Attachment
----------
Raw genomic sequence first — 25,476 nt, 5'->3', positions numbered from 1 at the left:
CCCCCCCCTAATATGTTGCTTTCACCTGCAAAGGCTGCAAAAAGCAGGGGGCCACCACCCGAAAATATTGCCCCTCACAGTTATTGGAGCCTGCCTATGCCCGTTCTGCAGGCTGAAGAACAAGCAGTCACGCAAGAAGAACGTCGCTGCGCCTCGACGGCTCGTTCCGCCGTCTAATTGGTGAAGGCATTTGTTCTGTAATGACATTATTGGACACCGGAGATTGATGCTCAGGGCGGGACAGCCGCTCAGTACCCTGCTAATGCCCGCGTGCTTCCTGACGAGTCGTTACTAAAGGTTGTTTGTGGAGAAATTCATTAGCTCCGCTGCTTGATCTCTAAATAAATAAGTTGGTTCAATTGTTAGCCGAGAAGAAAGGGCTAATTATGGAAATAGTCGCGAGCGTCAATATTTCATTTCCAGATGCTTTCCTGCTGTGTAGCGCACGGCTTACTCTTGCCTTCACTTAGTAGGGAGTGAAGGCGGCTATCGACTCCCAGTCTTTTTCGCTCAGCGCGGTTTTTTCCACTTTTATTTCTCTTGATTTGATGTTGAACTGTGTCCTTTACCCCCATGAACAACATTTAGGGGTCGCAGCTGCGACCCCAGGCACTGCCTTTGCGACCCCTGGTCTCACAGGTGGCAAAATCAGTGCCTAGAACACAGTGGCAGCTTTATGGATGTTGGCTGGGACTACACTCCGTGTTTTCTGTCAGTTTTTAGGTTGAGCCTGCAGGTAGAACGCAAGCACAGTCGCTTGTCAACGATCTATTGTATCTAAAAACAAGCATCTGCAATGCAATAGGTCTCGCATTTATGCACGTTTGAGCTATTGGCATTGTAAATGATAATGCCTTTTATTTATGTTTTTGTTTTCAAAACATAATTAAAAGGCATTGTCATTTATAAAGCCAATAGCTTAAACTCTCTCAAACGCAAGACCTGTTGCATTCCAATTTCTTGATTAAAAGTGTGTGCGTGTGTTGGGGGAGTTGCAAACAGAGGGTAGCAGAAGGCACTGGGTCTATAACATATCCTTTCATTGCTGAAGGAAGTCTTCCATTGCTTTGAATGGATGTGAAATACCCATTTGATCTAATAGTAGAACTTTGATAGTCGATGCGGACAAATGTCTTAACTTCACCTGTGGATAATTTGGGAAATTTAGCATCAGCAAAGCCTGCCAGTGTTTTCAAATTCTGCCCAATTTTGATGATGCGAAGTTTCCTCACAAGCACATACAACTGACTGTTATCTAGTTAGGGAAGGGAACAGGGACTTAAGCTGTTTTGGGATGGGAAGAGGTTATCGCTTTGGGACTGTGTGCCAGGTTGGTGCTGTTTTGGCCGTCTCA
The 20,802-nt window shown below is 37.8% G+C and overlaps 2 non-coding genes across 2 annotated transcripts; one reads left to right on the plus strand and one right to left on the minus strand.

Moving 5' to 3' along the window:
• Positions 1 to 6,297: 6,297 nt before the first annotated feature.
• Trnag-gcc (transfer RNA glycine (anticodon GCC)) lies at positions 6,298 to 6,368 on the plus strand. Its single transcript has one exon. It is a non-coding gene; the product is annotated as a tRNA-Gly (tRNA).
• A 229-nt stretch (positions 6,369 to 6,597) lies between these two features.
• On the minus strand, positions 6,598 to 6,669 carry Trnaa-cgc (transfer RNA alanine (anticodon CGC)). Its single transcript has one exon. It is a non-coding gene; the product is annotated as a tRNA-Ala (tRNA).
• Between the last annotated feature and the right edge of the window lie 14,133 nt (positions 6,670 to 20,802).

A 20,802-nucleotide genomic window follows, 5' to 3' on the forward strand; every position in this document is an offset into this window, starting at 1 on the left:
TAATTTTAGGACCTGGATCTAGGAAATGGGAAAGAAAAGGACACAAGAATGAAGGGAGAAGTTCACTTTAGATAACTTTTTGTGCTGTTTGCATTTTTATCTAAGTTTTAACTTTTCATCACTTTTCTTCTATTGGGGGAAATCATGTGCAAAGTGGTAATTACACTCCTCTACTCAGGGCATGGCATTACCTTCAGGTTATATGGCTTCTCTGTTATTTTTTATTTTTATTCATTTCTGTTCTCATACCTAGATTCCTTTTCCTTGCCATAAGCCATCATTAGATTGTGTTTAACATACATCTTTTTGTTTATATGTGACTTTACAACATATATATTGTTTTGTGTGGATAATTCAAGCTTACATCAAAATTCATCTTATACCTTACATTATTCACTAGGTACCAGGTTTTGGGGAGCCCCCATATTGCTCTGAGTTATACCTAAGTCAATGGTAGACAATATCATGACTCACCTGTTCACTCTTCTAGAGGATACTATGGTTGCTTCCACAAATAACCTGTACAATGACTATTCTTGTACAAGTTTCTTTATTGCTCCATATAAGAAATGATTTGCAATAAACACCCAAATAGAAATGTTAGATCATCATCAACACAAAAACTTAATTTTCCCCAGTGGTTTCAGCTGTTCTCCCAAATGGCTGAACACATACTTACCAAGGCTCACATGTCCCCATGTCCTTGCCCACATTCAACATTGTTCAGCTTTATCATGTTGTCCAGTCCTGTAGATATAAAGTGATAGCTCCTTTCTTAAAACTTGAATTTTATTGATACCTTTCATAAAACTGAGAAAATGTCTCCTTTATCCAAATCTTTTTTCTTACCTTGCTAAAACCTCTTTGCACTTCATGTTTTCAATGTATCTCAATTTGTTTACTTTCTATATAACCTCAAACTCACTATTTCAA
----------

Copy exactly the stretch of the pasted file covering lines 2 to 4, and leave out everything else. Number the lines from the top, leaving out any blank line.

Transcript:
CCCCCCCCTAATATGTTGCTTTCACCTGCAAAGGCTGCAAAAAGCAGGGGGCCACCACCCGAAAATATTGCCCCTCACAGTTATTGGAGCCTGCCTATGCCCGTTCTGCAGGCTGAAGAACAAGCAGTCACGCAAGAAGAACGTCGCTGCGCCTCGACGGCTCGTTCCGCCGTCTAATTGGTGAAGGCATTTGTTCTGTAATGACATTATTGGACACCGGAGATTGATGCTCAGGGCGGGACAGCCGCTCAGTACCCTGCTAATGCCCGCGTGCTTCCTGACGAGTCGTTACTAAAGGTTGTTTGTGGAGAAATTCATTAGCTCCGCTGCTTGATCTCTAAATAAATAAGTTGGTTCAATTGTTAGCCGAGAAGAAAGGGCTAATTATGGAAATAGTCGCGAGCGTCAATATTTCATTTCCAGATGCTTTCCTGCTGTGTAGCGCACGGCTTACTCTTGCCTTCACTTAGTAGGGAGTGAAGGCGGCTATCGACTCCCAGTCTTTTTCGCTCAGCGCGGTTTTTTCCACTTTTATTTCTCTTGATTTGATGTTGAACTGTGTCCTTTACCCCCATGAACAACATTTAGGGGTCGCAGCTGCGACCCCAGGCACTGCCTTTGCGACCCCTGGTCTCACAGGTGGCAAAATCAGTGCCTAGAACACAGTGGCAGCTTTATGGATGTTGGCTGGGACTACACTCCGTGTTTTCTGTCAGTTTTTAGGTTGAGCCTGCAGGTAGAACGCAAGCACAGTCGCTTGTCAACGATCTATTGTATCTAAAAACAAGCATCTGCAATGCAATAGGTCTCGCATTTATGCACGTTTGAGCTATTGGCATTGTAAATGATAATGCCTTTTATTTATGTTTTTGTTTTCAAAACATAATTAAAAGGCATTGTCATTTATAAAGCCAATAGCTTAAACTCTCTCAAACGCAAGACCTGTTGCATTCCAATTTCTTGATTAAAAGTGTGTGCGTGTGTTGGGGGAGTTGCAAACAGAGGGTAGCAGAAGGCACTGGGTCTATAACATATCCTTTCATTGCTGAAGGAAGTCTTCCATTGCTTTGAATGGATGTGAAATACCCATTTGATCTAATAGTAGAACTTTGATAGTCGATGCGGACAAATGTCTTAACTTCACCTGTGGATAATTTGGGAAATTTAGCATCAGCAAAGCCTGCCAGTGTTTTCAAATTCTGCCCAATTTTGATGATGCGAAGTTTCCTCACAAGCACATACAACTGACTGTTATCTAGTTAGGGAAGGGAACAGGGACTTAAGCTGTTTTGGGATGGGAAGAGGTTATCGCTTTGGGACTGTGTGCCAGGTTGGTGCTGTTTTGGCCGTCTCA
The 20,802-nt window shown below is 37.8% G+C and overlaps 2 non-coding genes across 2 annotated transcripts; one reads left to right on the plus strand and one right to left on the minus strand.

Moving 5' to 3' along the window: